Thursday, September 21, 2000

Court TV gives in to murder victims' families' plea

        Parents of Murdered Children, the Cincinnati-based national support group, is claiming victory over Court TV, which has pulled its controversial murderers' Confessions show.

        Court TV canceled the show this week after two telecasts (10 p.m. Sunday) in response to passionate e-mails from murder victims' family members, says Court TV Chairman Henry Schleiff.

        The protest was launched Sept. 11, the morning after the premiere, by Nancy Ruhe-Munch, executive director of the nonprofit group founded here in 1978. The organization has 100,000 members.

        The basic cable channel and Confessions sponsors have received “hundreds of e-mails from victims' families asking, "How can you make money off our loved one's murder?' ” Ms. Ruhe-Munch says.

        Confessions featured criminals' detailed videotaped confessions from law enforcement archives across the country. The Sept. 10 premiere included a man decribing how he killed his girlfriend, dismembered her body and boiled her head on the stove.

        “I think the press attention to some extent was dissipating and I think the complaints, the arguments, the debate back and forth was clearly dying down,” Mr. Schleiff told the New York Post.

        “What was not dying down, though, was the feeling on the part of crime-victim family members who felt this brought back tough memories,” he said.

        Court TV also lost four Confessions sponsors — two last week and two this week — after hearing from Parents of Murdered Children members, says Ms. Ruhe-Munch, executive director here since 1985.

        “I think the real reason was that sponsors pulled out, and they knew that we would not quit (our protest),” Ms. Ruhe-Munch says.

        Before the premiere, she had asked Mr. Schleiff to include a five-minute segment about the murder victim with each televised confession. He refused, she says.

        “The murderers always get their 15 minutes of fame, but the victim remains invisible,” she says.

        Often police and prosecutor don't tell family members the brutal details of a loved one's death to spare them additional pain. “So this (show) was re-victimizing everyone out there,” she says.

        “To stop violence in this country, you need to have rage — and to have murderers confessing on TV desensitizes everyone to it,” she says. “And we thought this was a "how-to' primer on murder for children.”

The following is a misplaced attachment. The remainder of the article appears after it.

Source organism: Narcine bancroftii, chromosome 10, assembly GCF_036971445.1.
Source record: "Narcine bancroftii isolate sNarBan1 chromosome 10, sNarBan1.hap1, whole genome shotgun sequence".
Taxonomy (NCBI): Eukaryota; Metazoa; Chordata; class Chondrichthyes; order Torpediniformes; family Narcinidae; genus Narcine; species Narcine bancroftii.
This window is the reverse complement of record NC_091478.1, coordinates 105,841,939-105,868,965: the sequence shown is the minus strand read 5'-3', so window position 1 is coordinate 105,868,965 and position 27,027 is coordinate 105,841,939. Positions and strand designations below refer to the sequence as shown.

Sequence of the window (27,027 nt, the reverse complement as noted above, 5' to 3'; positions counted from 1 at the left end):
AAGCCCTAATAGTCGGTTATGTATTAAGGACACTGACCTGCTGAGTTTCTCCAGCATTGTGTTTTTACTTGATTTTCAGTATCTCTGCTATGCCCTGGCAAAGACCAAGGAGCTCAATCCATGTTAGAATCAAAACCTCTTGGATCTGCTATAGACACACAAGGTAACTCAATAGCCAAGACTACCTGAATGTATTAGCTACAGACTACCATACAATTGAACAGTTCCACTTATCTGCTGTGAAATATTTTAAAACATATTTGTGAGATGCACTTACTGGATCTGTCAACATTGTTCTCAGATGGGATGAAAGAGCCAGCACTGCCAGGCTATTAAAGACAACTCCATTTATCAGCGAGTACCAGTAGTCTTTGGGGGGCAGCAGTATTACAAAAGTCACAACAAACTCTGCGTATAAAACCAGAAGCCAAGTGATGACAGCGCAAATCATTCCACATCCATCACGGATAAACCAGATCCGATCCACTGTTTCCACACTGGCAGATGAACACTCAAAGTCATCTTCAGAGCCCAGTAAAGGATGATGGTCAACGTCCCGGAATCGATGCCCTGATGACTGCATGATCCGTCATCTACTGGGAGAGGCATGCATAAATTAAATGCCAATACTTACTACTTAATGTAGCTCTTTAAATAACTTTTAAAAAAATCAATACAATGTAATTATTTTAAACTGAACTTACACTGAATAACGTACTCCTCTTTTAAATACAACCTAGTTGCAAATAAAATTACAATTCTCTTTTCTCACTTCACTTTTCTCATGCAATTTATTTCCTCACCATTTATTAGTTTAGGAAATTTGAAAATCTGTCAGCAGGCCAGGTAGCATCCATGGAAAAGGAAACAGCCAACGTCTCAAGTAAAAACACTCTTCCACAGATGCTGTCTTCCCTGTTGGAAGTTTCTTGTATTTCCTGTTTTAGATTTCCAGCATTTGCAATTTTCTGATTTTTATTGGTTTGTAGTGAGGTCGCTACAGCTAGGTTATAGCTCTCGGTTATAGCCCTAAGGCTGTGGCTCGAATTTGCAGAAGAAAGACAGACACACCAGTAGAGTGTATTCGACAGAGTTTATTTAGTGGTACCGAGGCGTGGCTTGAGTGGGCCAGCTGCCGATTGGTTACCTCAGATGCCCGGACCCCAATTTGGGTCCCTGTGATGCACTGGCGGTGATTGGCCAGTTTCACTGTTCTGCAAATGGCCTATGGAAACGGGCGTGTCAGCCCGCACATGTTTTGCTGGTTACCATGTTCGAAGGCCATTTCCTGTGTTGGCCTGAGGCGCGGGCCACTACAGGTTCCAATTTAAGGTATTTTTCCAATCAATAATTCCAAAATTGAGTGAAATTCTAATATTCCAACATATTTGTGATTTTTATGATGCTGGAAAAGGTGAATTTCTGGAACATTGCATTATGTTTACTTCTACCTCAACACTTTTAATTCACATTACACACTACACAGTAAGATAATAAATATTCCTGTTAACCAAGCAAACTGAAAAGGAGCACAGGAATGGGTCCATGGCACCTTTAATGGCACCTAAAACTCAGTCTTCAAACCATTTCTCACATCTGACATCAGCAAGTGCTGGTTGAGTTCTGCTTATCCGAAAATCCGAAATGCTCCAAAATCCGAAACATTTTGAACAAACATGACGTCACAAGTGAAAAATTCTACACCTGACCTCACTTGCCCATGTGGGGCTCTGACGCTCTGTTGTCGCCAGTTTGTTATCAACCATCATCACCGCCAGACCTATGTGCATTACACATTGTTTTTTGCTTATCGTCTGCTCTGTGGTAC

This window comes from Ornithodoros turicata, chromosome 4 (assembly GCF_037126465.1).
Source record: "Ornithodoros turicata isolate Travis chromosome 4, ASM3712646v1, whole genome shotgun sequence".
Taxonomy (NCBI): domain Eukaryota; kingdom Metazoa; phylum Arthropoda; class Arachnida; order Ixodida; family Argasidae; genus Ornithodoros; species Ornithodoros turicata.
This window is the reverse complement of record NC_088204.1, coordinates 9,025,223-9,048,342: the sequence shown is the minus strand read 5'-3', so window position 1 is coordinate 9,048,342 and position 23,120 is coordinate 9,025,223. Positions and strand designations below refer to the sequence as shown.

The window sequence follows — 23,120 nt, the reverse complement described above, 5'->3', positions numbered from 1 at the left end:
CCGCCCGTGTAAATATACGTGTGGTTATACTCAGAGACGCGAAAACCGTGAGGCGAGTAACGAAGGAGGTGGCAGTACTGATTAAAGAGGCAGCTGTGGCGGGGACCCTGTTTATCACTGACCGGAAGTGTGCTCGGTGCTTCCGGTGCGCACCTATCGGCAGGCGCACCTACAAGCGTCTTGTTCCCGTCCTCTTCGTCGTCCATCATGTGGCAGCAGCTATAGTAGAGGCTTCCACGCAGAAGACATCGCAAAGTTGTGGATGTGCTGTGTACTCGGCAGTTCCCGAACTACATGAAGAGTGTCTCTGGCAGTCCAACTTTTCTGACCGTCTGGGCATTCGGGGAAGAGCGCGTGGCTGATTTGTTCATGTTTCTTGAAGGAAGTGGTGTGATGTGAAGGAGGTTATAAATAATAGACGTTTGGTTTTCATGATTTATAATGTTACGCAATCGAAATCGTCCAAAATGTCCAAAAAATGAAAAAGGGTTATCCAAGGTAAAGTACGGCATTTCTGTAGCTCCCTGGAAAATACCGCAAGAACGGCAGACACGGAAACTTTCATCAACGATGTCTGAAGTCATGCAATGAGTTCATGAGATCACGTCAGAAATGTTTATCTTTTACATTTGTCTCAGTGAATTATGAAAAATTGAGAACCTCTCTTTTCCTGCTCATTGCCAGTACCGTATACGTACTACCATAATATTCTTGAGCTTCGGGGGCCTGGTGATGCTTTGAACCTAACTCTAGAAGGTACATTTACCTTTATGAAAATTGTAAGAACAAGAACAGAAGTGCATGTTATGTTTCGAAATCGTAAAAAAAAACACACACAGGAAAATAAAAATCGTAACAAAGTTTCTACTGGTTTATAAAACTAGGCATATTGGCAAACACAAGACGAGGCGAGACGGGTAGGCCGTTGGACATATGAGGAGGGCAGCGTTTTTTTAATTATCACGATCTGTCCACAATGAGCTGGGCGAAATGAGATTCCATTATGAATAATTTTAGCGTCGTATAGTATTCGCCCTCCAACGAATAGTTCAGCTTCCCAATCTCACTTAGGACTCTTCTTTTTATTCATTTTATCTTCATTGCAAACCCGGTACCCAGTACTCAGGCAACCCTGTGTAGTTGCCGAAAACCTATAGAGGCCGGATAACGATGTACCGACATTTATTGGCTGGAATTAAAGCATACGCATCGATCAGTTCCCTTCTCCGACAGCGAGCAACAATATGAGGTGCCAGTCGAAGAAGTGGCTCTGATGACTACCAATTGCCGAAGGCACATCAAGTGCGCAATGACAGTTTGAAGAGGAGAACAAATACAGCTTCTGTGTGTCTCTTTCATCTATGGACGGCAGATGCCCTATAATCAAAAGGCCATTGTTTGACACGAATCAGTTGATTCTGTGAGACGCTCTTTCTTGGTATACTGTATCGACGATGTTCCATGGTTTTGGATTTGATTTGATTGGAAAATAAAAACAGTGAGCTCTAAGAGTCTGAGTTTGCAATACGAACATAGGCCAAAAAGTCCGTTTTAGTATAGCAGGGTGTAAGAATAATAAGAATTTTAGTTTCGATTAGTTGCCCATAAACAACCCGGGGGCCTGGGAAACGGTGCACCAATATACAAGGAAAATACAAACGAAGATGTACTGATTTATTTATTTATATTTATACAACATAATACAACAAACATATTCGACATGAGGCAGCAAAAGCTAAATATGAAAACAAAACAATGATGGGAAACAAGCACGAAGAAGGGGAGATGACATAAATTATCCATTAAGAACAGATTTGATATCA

In a Court TV statement, Mr. Schleiff said he was concerned that all the attention to the weekly half-hour show “might overshadow some of the other fine programming on our network.”

        Confessions has “provided a unique look inside the criminal mind,” he said. “On the other hand, a number of valid concerns and complaints have been raised by a portion of our audience regarding the show. In that regard, Court TV's goal is always to inform or to entertain but, certainly, never to knowingly offend.”

        Parents of Murdered Children was founded in 1978 by the Rev. Robert and Charlotte Hullinger after their daughter, Lisa, was murdered in Germany that year.

        In 1993, the organization started its “Murder is Not Entertainment” program. Ms. Ruhe-Munch says she offers a free presentation to Tristate schools and PTOs called “Deadly Consequences,” about violent toys, games, computer games “and how they influence how a child is raised.” (Information: 721-5683).

        Ms. Ruhe-Munch says she's pleasantly surprised that Court TV backed down so quickly.

        “I had predicted the show would last four weeks,” she says. “It lasted only two.”

        Pig deal: The Making of a Pig repeats one more time at 10:30 p.m. Sunday on Channel 48. The Big Pig Gig special, hosted by WKRC-TV's Cammy Dierking and Tim Hedrick, aired July 28 on Channel 12, and Sept. 4 on Channel 48.


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